4.) Linking analygous to HTTP providing a seamless way to interact with apps from links - Branch, URX, Wildcard, Button, Deeplink.me

5.) Allow mobile apps to work together, intuitively streamlining the process for developers - all of them!

This last point is the most salient one: deep linking can allow your apps to have more exposure, higher installs and conversions, but most importantly, an easier, more intuitive integration with the mobile app ecosystem.

The good thing about the internet is that there are many great resources that already exist on this subject. I’m in favor of you reading mine, but if it doesn’t quite suit your fancy, I’d recommend checking out this other great read on Deep Linking.

Now that we’ve covered the landscape of deep linking and you have an idea of the technology’s benefits, it’s time to dive into how it works – beginning with URIs.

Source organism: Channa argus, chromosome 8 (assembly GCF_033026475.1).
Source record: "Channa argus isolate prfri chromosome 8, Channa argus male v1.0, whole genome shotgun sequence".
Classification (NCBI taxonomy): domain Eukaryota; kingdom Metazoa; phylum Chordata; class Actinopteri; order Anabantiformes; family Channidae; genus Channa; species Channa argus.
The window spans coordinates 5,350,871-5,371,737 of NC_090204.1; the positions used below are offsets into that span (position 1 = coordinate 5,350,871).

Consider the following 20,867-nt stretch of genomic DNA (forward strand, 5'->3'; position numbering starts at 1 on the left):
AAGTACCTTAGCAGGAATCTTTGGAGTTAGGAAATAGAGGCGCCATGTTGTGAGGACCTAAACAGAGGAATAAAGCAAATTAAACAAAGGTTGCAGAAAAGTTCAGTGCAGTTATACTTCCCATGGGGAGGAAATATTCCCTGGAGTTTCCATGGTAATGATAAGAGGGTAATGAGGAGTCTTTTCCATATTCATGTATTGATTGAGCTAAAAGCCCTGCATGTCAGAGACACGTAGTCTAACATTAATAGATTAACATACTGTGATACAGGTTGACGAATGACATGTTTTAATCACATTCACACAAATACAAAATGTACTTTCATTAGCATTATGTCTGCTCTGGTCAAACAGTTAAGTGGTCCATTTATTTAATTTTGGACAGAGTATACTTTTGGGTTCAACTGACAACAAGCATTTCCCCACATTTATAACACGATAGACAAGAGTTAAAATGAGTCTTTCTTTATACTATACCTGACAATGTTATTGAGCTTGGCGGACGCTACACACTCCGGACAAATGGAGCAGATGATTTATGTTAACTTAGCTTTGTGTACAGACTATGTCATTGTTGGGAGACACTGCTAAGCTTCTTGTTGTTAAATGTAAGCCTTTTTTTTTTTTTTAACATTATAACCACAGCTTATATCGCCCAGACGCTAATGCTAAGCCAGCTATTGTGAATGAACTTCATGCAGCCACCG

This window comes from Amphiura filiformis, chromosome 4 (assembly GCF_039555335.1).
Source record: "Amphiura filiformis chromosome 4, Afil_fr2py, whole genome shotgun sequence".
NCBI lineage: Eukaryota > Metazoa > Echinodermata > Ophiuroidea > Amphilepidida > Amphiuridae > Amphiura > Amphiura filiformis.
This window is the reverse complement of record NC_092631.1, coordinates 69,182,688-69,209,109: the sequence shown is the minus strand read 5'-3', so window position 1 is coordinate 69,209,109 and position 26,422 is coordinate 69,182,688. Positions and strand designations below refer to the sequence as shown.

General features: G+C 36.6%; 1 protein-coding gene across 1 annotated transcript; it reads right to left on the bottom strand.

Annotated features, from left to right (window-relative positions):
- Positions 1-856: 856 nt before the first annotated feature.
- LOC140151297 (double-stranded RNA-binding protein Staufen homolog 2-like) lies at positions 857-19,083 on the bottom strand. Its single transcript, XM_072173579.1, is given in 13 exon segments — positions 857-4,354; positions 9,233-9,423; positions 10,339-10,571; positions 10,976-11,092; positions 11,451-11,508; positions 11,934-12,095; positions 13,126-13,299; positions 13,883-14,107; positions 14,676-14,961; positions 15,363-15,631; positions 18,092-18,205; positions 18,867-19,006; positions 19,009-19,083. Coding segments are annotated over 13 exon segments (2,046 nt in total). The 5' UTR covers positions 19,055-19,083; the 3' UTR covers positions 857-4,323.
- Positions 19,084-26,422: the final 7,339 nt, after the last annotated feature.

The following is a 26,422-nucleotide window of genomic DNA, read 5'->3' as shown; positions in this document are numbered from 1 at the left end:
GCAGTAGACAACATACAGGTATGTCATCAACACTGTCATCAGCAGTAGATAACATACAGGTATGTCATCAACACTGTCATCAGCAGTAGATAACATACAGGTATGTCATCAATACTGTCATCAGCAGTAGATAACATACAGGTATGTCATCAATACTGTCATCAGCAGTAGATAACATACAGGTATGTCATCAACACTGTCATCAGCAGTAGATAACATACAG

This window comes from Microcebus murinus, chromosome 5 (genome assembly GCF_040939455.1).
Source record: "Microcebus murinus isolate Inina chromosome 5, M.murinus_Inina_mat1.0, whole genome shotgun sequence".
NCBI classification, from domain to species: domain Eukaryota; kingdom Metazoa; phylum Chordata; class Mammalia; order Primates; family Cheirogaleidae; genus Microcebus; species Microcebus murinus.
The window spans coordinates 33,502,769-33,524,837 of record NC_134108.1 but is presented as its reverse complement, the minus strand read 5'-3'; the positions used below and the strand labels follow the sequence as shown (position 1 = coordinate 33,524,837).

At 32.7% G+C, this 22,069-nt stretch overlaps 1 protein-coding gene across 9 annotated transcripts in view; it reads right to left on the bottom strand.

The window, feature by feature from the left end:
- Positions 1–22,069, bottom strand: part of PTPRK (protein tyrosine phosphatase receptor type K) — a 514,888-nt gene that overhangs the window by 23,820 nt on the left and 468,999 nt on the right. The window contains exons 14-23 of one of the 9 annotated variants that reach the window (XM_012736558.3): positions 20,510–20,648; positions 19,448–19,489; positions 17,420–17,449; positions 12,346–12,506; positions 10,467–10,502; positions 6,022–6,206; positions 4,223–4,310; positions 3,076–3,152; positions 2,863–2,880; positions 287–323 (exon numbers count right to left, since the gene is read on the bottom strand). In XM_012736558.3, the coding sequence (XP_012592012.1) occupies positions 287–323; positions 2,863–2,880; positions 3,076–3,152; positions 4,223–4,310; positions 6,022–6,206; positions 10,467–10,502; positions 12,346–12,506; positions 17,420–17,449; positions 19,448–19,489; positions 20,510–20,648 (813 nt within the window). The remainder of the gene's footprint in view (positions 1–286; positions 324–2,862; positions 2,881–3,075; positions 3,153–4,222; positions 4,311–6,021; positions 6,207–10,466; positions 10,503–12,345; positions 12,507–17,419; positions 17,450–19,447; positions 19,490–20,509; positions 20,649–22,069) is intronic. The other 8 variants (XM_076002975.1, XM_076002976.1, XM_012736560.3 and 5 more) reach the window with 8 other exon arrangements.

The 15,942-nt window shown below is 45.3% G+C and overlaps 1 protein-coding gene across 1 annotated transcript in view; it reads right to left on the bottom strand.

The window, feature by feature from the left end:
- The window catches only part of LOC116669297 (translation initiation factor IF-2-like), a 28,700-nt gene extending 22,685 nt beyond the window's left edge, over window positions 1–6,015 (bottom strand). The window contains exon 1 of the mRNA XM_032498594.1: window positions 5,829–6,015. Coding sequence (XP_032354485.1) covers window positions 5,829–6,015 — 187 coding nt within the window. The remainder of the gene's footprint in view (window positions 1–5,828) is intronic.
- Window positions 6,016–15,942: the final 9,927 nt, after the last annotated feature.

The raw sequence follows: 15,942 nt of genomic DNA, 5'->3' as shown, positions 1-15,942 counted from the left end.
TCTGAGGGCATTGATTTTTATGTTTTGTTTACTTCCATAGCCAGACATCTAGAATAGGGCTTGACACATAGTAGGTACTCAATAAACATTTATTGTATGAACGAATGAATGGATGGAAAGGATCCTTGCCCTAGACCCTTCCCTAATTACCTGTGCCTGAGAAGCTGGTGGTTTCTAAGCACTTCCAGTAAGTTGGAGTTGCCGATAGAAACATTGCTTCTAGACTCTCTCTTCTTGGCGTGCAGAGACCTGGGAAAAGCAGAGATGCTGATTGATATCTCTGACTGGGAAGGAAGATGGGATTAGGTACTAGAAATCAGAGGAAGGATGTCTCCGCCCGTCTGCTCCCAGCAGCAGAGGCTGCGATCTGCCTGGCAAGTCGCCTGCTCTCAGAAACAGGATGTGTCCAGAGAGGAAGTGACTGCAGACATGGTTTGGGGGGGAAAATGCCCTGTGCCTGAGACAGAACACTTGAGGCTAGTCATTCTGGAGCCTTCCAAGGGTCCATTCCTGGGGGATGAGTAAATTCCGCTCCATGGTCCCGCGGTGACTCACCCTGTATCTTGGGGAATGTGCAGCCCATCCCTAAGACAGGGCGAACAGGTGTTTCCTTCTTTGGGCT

URI’s are the Foundation of Deep Linking

In programming, a URI (Uniform Resource Identifier) is just a string of characters to identify the name of a resource on a network. URIs allows users to identify and interact with the resource representation over a network using specific protocols. The most common URI out there is the URL, a Uniform Resource Locator – or more simply, a web address. URIs are not not limited to just this. URIs can also be comprised of URNs (Uniform Resource Name). In practice a URN functions as a web resource’s “name” while the URL functions as its address. If you’re not sold on their differences, take a look here.

This simple visual from Michael Sarlitt shows the primary differences between web and native apps. Check out his full post for a developer focused intro to deep linking.

At a very high level a deep link is just a hyperlink, or a special URI that routes to a resource deeper within a site’s hierarchy. It’s a hyperlink to an indexed or searchable page on a website other than the site’s home page. Generally, a website home page is at the top page in a site’s hierarchy and any other page outside of that is considered a “deep” link.